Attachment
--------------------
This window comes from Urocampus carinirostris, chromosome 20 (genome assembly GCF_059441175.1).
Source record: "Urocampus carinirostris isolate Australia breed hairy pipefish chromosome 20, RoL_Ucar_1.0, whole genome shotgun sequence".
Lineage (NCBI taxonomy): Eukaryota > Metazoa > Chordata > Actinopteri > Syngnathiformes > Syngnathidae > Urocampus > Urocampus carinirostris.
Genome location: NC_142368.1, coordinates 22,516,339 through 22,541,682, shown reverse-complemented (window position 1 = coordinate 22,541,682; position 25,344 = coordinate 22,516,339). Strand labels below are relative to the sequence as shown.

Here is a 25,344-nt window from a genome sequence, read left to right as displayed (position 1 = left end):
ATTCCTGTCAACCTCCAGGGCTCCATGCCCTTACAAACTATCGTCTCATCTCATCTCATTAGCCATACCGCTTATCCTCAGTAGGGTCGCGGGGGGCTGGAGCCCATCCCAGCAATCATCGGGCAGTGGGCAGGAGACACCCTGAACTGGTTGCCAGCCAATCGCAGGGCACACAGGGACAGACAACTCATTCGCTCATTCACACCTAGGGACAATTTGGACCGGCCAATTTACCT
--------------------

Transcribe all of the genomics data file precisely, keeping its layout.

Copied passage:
This window comes from Urocampus carinirostris, chromosome 20 (genome assembly GCF_059441175.1).
Source record: "Urocampus carinirostris isolate Australia breed hairy pipefish chromosome 20, RoL_Ucar_1.0, whole genome shotgun sequence".
Lineage (NCBI taxonomy): Eukaryota > Metazoa > Chordata > Actinopteri > Syngnathiformes > Syngnathidae > Urocampus > Urocampus carinirostris.
Genome location: NC_142368.1, coordinates 22,516,339 through 22,541,682, shown reverse-complemented (window position 1 = coordinate 22,541,682; position 25,344 = coordinate 22,516,339). Strand labels below are relative to the sequence as shown.

Here is a 25,344-nt window from a genome sequence, read left to right as displayed (position 1 = left end):
ATTCCTGTCAACCTCCAGGGCTCCATGCCCTTACAAACTATCGTCTCATCTCATCTCATTAGCCATACCGCTTATCCTCAGTAGGGTCGCGGGGGGCTGGAGCCCATCCCAGCAATCATCGGGCAGTGGGCAGGAGACACCCTGAACTGGTTGCCAGCCAATCGCAGGGCACACAGGGACAGACAACTCATTCGCTCATTCACACCTAGGGACAATTTGGACCGGCCAATTTACCT